Whether man's happiness consists in wealth?
Objection 1: It would seem that man's happiness consists in wealth.
For since happiness is man's last end, it must consist in that which has the greatest hold on man's affections.
Now this is wealth: for it is written (Eccles. 10:19): "All things obey money."
Therefore man's happiness consists in wealth.
Objection 2: Further, according to Boethius (De Consol. iii), happiness is "a state of life made perfect by the aggregate of all good things."
Now money seems to be the means of possessing all things: for, as the Philosopher says (Ethic. v, 5), money was invented, that it might be a sort of guarantee for the acquisition of whatever man desires.
Therefore happiness consists in wealth.
Objection 3: Further, since the desire for the sovereign good never fails, it seems to be infinite.
But this is the case with riches more than anything else; since "a covetous man shall not be satisfied with riches" (Eccles. 5:9).
Therefore happiness consists in wealth.
On the contrary, Man's good consists in retaining happiness rather than in spreading it.
But as Boethius says (De Consol. ii), "wealth shines in giving rather than in hoarding: for the miser is hateful, whereas the generous man is applauded."
Therefore man's happiness does not consist in wealth.
I answer that, It is impossible for man's happiness to consist in wealth.
For wealth is twofold, as the Philosopher says (Polit. i, 3), viz. natural and artificial.
Natural wealth is that which serves man as a remedy for his natural wants: such as food, drink, clothing, cars, dwellings, and such like, while artificial wealth is that which is not a direct help to nature, as money, but is invented by the art of man, for the convenience of exchange, and as a measure of things salable.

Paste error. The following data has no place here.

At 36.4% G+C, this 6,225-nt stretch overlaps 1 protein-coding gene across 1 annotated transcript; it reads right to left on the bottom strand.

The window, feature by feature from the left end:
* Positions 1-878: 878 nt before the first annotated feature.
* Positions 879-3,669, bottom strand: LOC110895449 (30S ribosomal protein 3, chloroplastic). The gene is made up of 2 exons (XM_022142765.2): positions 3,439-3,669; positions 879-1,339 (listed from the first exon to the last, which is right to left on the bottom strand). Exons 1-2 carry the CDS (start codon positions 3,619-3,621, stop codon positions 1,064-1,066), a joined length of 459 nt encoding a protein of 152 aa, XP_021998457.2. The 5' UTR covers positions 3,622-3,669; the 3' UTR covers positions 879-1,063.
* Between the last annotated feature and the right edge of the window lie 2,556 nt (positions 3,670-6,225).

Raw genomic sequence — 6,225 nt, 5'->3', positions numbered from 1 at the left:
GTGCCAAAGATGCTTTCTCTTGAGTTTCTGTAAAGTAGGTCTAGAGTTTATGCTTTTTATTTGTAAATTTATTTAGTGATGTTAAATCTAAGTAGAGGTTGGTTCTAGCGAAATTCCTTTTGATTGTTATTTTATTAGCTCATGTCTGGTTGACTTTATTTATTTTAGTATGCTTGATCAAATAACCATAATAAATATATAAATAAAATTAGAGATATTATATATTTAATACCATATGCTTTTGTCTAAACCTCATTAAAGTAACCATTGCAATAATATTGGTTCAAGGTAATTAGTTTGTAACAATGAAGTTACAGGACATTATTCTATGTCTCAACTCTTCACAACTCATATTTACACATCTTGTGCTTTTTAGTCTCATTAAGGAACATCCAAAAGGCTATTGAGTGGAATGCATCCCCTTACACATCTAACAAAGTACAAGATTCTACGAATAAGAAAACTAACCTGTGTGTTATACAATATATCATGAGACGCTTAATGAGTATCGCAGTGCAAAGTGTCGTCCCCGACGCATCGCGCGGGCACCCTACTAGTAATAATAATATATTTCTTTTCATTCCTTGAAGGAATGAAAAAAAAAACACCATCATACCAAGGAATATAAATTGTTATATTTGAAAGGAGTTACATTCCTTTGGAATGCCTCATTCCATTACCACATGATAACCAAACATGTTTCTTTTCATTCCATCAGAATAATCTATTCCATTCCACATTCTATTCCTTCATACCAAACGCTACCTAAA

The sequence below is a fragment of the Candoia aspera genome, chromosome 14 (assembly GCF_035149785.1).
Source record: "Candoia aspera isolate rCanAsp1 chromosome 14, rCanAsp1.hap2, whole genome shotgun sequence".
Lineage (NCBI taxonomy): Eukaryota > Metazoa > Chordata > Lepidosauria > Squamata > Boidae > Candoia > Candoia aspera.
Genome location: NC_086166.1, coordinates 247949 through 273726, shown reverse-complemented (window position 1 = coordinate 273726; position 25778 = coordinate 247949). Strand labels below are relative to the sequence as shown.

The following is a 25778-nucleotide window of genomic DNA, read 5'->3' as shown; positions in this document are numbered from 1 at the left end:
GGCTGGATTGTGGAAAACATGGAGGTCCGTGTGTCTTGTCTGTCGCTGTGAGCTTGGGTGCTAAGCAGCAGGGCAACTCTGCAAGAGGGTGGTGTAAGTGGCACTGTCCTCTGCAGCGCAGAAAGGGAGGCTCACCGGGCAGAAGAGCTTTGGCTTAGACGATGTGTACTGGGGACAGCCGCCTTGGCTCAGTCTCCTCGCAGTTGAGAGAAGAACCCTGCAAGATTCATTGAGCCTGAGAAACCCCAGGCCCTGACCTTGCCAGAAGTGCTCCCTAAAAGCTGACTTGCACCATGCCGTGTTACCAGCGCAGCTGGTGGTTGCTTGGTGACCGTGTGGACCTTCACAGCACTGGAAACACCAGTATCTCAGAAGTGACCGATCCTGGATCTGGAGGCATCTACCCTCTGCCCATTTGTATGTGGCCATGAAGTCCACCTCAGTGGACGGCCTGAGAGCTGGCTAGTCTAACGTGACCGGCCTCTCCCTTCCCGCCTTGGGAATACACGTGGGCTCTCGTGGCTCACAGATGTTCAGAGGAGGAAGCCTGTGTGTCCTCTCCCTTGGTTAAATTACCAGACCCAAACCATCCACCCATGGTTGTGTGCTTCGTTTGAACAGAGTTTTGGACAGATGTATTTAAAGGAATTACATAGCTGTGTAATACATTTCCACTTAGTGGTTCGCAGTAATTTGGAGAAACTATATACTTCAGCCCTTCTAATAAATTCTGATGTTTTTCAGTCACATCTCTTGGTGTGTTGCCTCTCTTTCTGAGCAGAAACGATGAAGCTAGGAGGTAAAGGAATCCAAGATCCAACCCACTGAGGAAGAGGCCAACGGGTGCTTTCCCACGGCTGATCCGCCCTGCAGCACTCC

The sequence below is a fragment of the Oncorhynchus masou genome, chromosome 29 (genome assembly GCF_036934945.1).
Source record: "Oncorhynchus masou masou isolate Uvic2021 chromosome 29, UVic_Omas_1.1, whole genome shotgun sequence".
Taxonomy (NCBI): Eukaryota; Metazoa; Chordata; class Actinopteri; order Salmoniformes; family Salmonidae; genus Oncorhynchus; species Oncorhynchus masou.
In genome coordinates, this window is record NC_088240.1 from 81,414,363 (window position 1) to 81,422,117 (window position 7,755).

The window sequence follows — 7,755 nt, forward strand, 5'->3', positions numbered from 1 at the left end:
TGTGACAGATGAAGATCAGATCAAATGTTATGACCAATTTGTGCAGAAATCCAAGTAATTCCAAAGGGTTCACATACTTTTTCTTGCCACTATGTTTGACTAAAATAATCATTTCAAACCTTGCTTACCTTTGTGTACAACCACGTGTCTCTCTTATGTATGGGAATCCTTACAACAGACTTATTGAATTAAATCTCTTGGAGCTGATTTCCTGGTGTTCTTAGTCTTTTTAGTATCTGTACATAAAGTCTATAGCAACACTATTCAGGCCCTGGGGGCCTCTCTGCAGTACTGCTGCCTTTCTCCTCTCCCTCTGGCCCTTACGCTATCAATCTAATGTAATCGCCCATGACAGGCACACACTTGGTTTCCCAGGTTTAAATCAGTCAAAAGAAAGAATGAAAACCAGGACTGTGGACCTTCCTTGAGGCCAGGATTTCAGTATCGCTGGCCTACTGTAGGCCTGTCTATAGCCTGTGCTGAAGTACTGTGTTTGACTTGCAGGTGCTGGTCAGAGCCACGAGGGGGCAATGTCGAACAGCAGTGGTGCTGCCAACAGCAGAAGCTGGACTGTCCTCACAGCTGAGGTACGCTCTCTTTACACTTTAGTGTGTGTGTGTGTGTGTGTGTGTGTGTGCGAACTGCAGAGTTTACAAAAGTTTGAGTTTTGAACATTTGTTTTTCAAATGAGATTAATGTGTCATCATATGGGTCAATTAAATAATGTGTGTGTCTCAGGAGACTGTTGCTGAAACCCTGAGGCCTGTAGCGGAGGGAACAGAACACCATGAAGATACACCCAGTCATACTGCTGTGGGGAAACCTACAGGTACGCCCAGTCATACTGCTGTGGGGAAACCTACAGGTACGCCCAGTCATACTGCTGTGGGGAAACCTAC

Now it is evident that man's happiness cannot consist in natural wealth.
For wealth of this kind is sought for the sake of something else, viz. as a support of human nature: consequently it cannot be man's last end, rather is it ordained to man as to its end.
Wherefore in the order of nature, all such things are below man, and made for him, according to Ps. 8:8: "Thou hast subjected all things under his feet."
And as to artificial wealth, it is not sought save for the sake of natural wealth; since man would not seek it except because, by its means, he procures for himself the necessaries of life.
Consequently much less can it be considered in the light of the last end.
Therefore it is impossible for happiness, which is the last end of man, to consist in wealth.
Reply to Objection 1: All material things obey money, so far as the multitude of fools is concerned, who know no other than material goods, which can be obtained for money.
But we should take our estimation of human goods not from the foolish but from the wise: just as it is for a person whose sense of taste is in good order, to judge whether a thing is palatable.
Reply to Objection 2: All things salable can be had for money: not so spiritual things, which cannot be sold.
Hence it is written (Prov. 17:16): "What doth it avail a fool to have riches, seeing he cannot buy wisdom."
Reply to Objection 3: The desire for natural riches is not infinite: because they suffice for nature in a certain measure.
But the desire for artificial wealth is infinite, for it is the servant of disordered concupiscence, which is not curbed, as the Philosopher makes clear (Polit. i, 3).
Yet this desire for wealth is infinite otherwise than the desire for the sovereign good.
For the more perfectly the sovereign good is possessed, the more it is loved, and other things despised: because the more we possess it, the more we know it.
Hence it is written (Ecclus. 24:29): "They that eat me shall yet hunger."
Whereas in the desire for wealth and for whatsoever temporal goods, the contrary is the case: for when we already possess them, we despise them, and seek others: which is the sense of Our Lord's words (Jn. 4:13): "Whosoever drinketh of this water," by which temporal goods are signified, "shall thirst again."
The reason of this is that we realize more their insufficiency when we possess them: and this very fact shows that they are imperfect, and the sovereign good does not consist therein.